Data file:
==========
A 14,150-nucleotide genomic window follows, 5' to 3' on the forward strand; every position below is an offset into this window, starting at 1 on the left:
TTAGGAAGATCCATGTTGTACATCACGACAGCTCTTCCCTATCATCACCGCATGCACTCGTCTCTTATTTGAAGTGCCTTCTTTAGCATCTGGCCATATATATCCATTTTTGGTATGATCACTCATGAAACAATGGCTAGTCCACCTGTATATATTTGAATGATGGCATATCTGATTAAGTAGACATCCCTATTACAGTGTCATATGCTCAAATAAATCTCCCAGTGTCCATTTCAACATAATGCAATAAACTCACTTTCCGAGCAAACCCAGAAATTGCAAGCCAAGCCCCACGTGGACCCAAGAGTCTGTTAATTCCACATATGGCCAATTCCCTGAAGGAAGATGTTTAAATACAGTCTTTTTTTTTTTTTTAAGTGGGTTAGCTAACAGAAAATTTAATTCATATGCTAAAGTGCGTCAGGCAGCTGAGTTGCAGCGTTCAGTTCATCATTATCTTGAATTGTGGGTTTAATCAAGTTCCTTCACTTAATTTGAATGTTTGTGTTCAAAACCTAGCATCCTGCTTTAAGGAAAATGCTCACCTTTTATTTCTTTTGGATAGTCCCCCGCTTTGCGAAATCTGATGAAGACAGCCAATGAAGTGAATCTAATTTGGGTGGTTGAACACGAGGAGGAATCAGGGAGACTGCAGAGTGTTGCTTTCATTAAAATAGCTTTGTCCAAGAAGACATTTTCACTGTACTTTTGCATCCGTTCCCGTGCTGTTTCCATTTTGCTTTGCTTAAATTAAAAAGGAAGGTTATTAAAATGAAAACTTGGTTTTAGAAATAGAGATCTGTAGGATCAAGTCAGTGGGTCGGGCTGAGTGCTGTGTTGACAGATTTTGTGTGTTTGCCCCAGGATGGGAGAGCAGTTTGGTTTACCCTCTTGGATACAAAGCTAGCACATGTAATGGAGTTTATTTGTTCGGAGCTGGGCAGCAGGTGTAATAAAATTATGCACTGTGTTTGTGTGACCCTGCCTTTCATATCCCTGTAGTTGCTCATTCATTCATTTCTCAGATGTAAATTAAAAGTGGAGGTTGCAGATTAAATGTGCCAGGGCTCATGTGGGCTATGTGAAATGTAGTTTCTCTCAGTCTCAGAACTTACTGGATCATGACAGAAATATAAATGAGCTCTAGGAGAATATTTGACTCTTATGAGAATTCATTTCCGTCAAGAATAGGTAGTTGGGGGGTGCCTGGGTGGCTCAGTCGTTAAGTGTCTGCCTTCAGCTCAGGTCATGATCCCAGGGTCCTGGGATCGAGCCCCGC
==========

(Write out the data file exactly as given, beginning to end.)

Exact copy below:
A 14,150-nucleotide genomic window follows, 5' to 3' on the forward strand; every position below is an offset into this window, starting at 1 on the left:
TTAGGAAGATCCATGTTGTACATCACGACAGCTCTTCCCTATCATCACCGCATGCACTCGTCTCTTATTTGAAGTGCCTTCTTTAGCATCTGGCCATATATATCCATTTTTGGTATGATCACTCATGAAACAATGGCTAGTCCACCTGTATATATTTGAATGATGGCATATCTGATTAAGTAGACATCCCTATTACAGTGTCATATGCTCAAATAAATCTCCCAGTGTCCATTTCAACATAATGCAATAAACTCACTTTCCGAGCAAACCCAGAAATTGCAAGCCAAGCCCCACGTGGACCCAAGAGTCTGTTAATTCCACATATGGCCAATTCCCTGAAGGAAGATGTTTAAATACAGTCTTTTTTTTTTTTTTAAGTGGGTTAGCTAACAGAAAATTTAATTCATATGCTAAAGTGCGTCAGGCAGCTGAGTTGCAGCGTTCAGTTCATCATTATCTTGAATTGTGGGTTTAATCAAGTTCCTTCACTTAATTTGAATGTTTGTGTTCAAAACCTAGCATCCTGCTTTAAGGAAAATGCTCACCTTTTATTTCTTTTGGATAGTCCCCCGCTTTGCGAAATCTGATGAAGACAGCCAATGAAGTGAATCTAATTTGGGTGGTTGAACACGAGGAGGAATCAGGGAGACTGCAGAGTGTTGCTTTCATTAAAATAGCTTTGTCCAAGAAGACATTTTCACTGTACTTTTGCATCCGTTCCCGTGCTGTTTCCATTTTGCTTTGCTTAAATTAAAAAGGAAGGTTATTAAAATGAAAACTTGGTTTTAGAAATAGAGATCTGTAGGATCAAGTCAGTGGGTCGGGCTGAGTGCTGTGTTGACAGATTTTGTGTGTTTGCCCCAGGATGGGAGAGCAGTTTGGTTTACCCTCTTGGATACAAAGCTAGCACATGTAATGGAGTTTATTTGTTCGGAGCTGGGCAGCAGGTGTAATAAAATTATGCACTGTGTTTGTGTGACCCTGCCTTTCATATCCCTGTAGTTGCTCATTCATTCATTTCTCAGATGTAAATTAAAAGTGGAGGTTGCAGATTAAATGTGCCAGGGCTCATGTGGGCTATGTGAAATGTAGTTTCTCTCAGTCTCAGAACTTACTGGATCATGACAGAAATATAAATGAGCTCTAGGAGAATATTTGACTCTTATGAGAATTCATTTCCGTCAAGAATAGGTAGTTGGGGGGTGCCTGGGTGGCTCAGTCGTTAAGTGTCTGCCTTCAGCTCAGGTCATGATCCCAGGGTCCTGGGATCGAGCCCCGC